So the Congress may have worked a new Dalit, OBC and Patel alliance with their young leaders (Hardik, Alpesh and Jignesh), but it became a double-edged sword. The wooing of the Patels with Hardik meant that some other groups were isolated including the OBCs which make a much more substantial (almost 40%) share of the votes. Alpesh Thakor, who was the OBC leader for the Congress along with Bharat Singh Solanki (who didn't contest), was limited to just the one seat where he was contesting and so, the BJP's strategy of consolidating the other side while also giving considerable seats to Patidars helped contain the damage. The Patels, as the Congress knew, were traditionally with the BJP and Hardik was only going to pull some of them. That in the end, just wasn't enough.


Staying with the same thought, some may even argue that the Congress erred by outsourcing its campaign entirely to Hardik Patel. Yes, he was drawing impressive 2 lakh-strong crowds, but for many Gujaratis, it was hard to digest that if the Congress were voted to power, Hardik would play a crucial role. "They felt he would be calling the shots because it's not like Rahul will become Chief Minister. That idea they didn't like,'' said a senior BJP leader. While his alleged sex CDs didn't get that much traction, they didn't do much for his reputation either.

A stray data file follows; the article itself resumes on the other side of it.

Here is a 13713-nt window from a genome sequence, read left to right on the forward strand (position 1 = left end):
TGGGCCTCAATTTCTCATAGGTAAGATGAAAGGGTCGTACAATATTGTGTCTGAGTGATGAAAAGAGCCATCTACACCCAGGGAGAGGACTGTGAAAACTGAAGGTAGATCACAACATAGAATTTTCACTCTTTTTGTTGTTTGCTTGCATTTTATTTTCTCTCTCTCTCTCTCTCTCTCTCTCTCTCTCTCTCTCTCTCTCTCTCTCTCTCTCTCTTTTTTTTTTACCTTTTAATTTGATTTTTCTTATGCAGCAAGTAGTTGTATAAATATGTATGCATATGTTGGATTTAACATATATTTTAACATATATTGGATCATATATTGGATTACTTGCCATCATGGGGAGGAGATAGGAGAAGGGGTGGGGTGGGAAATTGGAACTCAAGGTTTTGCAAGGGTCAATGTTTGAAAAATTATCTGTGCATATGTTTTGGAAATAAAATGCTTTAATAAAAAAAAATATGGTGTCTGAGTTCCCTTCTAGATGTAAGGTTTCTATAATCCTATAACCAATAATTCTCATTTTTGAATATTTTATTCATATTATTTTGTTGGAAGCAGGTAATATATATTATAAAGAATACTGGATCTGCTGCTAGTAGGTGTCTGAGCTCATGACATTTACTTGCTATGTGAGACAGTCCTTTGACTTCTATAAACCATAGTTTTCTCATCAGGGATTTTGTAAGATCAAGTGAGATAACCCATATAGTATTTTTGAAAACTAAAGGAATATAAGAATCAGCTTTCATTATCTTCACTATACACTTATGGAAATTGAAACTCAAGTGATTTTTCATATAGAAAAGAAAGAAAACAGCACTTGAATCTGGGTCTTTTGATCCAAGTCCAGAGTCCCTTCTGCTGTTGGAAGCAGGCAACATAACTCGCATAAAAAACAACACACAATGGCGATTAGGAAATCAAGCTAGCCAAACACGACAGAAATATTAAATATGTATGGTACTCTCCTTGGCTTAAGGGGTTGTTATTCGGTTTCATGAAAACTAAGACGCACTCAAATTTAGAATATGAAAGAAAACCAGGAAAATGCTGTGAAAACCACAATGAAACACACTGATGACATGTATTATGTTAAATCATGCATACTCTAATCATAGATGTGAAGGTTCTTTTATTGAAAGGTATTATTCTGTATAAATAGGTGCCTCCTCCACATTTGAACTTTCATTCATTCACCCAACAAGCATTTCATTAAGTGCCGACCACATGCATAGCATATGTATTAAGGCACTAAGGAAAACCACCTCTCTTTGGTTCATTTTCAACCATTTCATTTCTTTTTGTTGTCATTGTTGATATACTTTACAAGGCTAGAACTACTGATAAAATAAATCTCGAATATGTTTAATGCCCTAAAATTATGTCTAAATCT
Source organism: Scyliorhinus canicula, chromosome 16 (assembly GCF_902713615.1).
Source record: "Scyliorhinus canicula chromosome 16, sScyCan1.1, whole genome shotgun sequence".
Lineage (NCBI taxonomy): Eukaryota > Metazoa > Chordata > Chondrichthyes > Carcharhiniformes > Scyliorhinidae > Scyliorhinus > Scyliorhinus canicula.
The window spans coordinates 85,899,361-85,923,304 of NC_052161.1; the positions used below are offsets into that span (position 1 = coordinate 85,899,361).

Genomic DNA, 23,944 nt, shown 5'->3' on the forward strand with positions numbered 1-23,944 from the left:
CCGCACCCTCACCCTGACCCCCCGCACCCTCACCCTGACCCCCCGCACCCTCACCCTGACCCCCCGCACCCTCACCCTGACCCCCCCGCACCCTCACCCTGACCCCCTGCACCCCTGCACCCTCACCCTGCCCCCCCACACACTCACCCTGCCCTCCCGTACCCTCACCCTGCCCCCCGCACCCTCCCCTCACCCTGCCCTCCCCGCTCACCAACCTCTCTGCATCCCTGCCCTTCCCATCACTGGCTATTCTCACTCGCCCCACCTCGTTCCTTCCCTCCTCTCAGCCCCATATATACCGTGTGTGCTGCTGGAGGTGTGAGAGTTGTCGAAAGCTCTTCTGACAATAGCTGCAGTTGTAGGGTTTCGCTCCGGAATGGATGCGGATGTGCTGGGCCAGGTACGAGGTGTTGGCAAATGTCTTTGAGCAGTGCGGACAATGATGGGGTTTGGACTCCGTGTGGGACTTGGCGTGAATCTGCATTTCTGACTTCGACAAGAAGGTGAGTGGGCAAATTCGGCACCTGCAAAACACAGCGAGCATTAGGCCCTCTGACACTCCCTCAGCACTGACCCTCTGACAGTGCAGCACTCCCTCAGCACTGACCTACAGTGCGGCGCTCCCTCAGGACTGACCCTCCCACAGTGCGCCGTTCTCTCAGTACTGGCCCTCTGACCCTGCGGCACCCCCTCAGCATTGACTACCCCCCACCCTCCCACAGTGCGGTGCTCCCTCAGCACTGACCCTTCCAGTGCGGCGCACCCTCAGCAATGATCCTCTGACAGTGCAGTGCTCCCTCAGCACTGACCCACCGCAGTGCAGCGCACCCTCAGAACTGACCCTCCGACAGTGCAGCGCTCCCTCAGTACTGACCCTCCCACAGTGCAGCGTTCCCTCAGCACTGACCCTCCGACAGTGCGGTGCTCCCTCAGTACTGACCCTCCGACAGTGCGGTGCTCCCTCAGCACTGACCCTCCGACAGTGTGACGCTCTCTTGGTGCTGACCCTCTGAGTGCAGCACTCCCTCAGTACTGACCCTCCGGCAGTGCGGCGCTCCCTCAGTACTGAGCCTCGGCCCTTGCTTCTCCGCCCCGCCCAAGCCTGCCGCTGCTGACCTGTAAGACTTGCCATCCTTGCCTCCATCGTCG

It isn't a secret that the Congress is a much poorer party than the ruling BJP and elections are an expensive game. The BJP has a larger support base and has been in power here for the last 22 years. The Congress points out that they simply couldn't match the party when it came to things like logistical support and infrastructure. The BJP's foot soldiers also far outnumbered the Congress to make sure that the last mile was covered diligently - all making every vote count.


If there's one thing that the Congress and the BJP shared, it was the loss of local face in both parties. The Congress saw a complete rout of their shadow Chief Ministerial face Shaktisinh Gohil along with other leaders like Arjun Modhwadia and Sidharth Patel. The BJP also saw many senior ministers losing like Health Minister Shankar Chaudhary and Power Minister Chimanbhai Saparia. It is a a wake-up call for both parties - you have to rejuvenate yourself. And the message to the BJP - you may have beaten 22 years of anti-incumbency but only due to Modi magic.